National punchline and GOP Representative George Anthony Devolder Santos, 34, surrendered to federal authorities Wednesday morning and will appear in a federal courtroom on Long Island later on Wednesday.
Santos has been indicted on 13 counts unsealed today in the United States District Court for the Eastern District of New York that include seven counts of wire fraud, three counts of money laundering, one count of theft of public funds, and two counts of making materially false statements to the House of Representatives.
Fraudulent Political Contribution Solicitation Scheme
In September 2022, Santos directed a consultant to solicit donors and tell them that their money would be used to elect him to Congress. Two donors contributed $25,000 to a business Santos had set up. Shortly thereafter, Santos transferred that money to his personal accounts.
Santos allegedly used the funds to make personal purchases (including of designer clothing), to withdraw cash, to discharge personal debts, and to transfer money to his associates.
Unemployment Insurance Fraud Scheme
Sometime around February 2020, Santos was employed at a Florida-based consulting firm, and earning $120,000. When the pandemic hit in March, the government authorized addition unemployment funds for those out of work.
In mid-June 2020, although he was employed and was not eligible for unemployment benefits, Santos applied for government assistance through the New York State Department of Labor, allegedly claiming falsely to have been unemployed since March 2020. From that point until April 2021—when Santos was working and receiving a salary on a near-continuous basis and during his unsuccessful run for Congress—he falsely affirmed each week that he was eligible for unemployment benefits when he was not. As a result, Santos allegedly fraudulently received more than $24,000 in unemployment insurance benefits.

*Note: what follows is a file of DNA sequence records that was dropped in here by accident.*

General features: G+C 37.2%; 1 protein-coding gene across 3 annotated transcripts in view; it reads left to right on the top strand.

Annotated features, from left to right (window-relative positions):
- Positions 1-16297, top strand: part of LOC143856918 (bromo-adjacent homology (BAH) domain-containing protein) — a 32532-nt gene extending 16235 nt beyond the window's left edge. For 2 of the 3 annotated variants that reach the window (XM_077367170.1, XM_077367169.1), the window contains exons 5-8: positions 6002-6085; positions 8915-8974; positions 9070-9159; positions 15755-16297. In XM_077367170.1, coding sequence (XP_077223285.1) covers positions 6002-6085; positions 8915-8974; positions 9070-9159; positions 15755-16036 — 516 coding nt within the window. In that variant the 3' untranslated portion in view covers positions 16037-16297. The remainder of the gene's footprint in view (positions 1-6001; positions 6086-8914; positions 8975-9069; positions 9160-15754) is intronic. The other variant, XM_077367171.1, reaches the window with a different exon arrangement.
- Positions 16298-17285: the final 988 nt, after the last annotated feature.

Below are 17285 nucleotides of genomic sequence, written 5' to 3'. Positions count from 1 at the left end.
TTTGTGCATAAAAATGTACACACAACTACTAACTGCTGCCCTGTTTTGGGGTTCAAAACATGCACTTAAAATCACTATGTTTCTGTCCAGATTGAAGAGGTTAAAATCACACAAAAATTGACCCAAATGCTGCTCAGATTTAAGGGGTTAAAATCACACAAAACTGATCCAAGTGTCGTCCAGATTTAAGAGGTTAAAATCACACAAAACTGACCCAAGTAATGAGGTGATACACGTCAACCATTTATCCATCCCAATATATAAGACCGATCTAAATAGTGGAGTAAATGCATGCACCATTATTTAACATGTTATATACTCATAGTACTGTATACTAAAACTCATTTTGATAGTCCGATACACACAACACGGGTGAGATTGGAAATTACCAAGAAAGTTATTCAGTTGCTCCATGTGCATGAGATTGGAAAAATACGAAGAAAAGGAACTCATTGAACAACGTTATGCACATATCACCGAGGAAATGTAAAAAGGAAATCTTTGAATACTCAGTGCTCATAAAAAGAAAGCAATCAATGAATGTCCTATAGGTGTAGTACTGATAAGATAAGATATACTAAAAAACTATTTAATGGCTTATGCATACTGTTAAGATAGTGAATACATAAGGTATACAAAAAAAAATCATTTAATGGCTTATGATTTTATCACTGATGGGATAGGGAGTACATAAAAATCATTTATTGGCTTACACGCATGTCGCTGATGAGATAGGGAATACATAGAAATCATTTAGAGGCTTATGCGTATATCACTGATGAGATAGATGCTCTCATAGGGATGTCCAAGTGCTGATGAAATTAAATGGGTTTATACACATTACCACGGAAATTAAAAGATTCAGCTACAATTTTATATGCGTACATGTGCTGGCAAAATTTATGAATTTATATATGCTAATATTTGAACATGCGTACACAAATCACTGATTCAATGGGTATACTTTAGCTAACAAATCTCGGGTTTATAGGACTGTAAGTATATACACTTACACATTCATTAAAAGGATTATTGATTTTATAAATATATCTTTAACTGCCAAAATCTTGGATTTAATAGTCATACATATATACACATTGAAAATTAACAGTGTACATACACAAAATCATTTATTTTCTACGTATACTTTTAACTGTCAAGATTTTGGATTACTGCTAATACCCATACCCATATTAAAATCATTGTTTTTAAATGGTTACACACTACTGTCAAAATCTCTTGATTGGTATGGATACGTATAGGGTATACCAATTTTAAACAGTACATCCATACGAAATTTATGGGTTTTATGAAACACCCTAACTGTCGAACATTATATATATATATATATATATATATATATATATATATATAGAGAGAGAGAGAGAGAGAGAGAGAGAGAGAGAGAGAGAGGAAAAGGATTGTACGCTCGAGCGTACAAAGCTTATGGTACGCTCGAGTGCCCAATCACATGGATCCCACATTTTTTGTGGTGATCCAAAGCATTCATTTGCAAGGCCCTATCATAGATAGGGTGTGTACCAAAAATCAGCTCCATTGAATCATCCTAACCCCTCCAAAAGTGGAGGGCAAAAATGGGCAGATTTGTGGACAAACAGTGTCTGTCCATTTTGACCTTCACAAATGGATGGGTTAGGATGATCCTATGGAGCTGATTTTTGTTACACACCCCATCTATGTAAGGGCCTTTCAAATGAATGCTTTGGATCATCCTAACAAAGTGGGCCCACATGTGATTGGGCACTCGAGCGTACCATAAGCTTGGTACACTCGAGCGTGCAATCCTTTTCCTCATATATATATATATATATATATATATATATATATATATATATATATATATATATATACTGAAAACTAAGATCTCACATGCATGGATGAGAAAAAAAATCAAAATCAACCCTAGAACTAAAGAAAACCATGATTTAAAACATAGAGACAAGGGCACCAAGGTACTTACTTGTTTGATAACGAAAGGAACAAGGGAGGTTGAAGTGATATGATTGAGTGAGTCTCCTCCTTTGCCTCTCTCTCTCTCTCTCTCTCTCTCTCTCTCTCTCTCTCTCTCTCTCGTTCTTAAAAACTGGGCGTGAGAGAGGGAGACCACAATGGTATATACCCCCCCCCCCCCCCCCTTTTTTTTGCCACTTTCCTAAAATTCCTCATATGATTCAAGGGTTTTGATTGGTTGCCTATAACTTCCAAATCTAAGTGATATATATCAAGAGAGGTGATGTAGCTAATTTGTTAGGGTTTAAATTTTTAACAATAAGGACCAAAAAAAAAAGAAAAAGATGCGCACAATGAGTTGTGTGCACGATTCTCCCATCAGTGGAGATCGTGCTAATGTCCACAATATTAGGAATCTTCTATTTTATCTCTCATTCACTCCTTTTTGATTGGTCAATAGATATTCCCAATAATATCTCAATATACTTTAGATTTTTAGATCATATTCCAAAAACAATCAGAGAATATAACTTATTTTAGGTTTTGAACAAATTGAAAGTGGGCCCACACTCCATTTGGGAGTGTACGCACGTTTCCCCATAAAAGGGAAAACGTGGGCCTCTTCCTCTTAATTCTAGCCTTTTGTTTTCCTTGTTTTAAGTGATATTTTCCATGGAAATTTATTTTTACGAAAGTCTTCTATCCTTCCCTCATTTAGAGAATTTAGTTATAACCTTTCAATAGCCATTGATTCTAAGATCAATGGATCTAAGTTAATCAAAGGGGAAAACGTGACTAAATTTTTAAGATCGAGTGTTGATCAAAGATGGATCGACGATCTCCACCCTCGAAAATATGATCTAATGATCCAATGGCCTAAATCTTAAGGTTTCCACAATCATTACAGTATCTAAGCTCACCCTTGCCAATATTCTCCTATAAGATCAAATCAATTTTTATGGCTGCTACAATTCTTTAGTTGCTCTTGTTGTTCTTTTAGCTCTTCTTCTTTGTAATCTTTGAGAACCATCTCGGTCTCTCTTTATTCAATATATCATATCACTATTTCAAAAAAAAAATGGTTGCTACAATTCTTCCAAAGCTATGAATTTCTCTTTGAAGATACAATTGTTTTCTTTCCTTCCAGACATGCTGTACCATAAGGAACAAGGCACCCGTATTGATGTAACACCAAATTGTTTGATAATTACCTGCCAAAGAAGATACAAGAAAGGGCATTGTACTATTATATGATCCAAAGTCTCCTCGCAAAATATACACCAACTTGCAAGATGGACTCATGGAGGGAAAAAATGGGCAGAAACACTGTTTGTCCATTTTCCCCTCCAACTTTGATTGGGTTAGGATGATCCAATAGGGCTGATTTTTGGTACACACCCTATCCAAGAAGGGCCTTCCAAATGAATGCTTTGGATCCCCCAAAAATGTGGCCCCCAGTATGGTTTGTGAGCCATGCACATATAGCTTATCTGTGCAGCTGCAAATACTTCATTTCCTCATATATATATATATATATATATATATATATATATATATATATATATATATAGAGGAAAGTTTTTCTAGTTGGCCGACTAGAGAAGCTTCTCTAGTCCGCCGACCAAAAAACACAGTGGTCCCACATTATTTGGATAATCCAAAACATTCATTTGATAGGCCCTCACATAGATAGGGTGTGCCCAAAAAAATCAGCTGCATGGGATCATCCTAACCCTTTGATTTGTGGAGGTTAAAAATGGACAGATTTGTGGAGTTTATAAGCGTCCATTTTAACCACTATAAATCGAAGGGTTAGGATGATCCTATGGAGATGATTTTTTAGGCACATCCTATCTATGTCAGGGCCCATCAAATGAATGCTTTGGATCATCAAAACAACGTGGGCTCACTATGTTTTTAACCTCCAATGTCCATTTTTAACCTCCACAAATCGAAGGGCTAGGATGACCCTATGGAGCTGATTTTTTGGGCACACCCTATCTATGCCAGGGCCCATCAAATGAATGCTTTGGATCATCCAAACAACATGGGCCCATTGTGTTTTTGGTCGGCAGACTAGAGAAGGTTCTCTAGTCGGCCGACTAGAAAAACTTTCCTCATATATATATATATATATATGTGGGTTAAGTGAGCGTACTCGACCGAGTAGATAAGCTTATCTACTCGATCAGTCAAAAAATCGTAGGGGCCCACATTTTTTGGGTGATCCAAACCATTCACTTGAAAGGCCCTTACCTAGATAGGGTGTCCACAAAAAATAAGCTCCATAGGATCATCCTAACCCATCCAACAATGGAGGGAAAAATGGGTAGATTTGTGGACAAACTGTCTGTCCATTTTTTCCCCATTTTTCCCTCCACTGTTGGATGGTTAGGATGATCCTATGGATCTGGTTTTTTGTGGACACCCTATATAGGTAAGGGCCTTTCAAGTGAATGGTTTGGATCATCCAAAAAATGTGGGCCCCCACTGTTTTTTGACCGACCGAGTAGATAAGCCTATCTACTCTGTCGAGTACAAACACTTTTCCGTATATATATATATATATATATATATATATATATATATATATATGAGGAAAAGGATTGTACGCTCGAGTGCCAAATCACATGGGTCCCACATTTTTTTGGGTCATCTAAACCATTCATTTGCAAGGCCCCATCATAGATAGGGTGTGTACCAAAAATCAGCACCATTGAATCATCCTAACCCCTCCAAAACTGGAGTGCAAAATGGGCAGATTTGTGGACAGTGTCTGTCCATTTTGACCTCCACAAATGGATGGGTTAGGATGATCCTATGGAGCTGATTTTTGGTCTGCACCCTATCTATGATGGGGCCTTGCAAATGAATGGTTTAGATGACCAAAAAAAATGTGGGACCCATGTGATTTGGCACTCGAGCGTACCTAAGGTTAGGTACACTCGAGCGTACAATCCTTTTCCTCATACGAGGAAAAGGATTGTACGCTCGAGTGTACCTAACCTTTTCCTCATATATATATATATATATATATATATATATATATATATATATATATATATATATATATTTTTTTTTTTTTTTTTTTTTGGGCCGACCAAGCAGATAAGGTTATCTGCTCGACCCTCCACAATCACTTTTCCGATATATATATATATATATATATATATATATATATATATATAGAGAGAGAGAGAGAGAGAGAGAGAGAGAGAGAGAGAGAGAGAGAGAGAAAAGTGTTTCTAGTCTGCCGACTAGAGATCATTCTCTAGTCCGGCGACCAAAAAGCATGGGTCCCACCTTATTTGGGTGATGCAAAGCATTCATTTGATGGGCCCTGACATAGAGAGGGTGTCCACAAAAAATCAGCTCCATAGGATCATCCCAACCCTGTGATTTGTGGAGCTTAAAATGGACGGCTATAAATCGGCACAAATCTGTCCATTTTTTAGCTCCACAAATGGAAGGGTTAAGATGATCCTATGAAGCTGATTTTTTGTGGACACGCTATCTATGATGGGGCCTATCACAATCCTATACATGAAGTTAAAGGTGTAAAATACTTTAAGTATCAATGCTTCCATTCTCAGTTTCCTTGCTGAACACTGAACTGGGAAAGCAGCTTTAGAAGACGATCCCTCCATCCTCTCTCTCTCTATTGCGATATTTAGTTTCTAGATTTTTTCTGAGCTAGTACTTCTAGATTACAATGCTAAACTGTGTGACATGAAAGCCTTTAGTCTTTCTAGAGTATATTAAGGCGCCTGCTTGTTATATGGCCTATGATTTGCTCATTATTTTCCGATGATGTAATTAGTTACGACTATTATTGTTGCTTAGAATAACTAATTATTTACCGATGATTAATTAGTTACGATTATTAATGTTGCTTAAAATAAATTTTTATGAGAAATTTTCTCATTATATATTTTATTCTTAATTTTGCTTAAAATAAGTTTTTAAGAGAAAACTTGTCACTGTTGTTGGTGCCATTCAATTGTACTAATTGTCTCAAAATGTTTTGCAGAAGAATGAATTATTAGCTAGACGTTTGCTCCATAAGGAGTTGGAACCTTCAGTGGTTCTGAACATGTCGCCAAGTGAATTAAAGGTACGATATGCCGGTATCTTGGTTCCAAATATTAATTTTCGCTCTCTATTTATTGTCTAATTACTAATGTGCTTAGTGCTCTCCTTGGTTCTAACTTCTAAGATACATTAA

False Statements to the House of Representatives
Like all candidates, Santos had a legal duty to file with the Clerk of the House of Representatives a Financial Disclosure Statement, a full and complete accounting of his assets, income, and liabilities, among other things.
In May 2020, in connection with his first campaign for election to the House, Santos filed two House Disclosures in which he allegedly falsely certified that, during the reporting period, his only earned income consisted of salary, commission, and bonuses totaling $55,000 from another company.
Santos overreported the second company, while completely not reporting the first company (as mentioned above in the political contribution fraud scheme).
In 2022, for his second campaign, Santos filed another House Disclosure, in which he allegedly overstated his income and assets. In this House Disclosure, he falsely certified that during the reporting period:
- He had earned $750,000 in salary from the Devolder Organization LLC, a Florida‑based entity of which Santos was the sole beneficial owner;
- He had received between $1,000,001 and $5,000,000 in dividends from the Devolder Organization LLC;
- He had a checking account with deposits of between $100,001 and $250,000; and
- He had a savings account with deposits of between $1,000,001 and $5,000,000.
The assertions were false, and Santos also failed to claim $28,000 investment income as well as over $20,000 in false unemployment benefits.
The full indictment is below.
DOJ press release in its entirety is found here.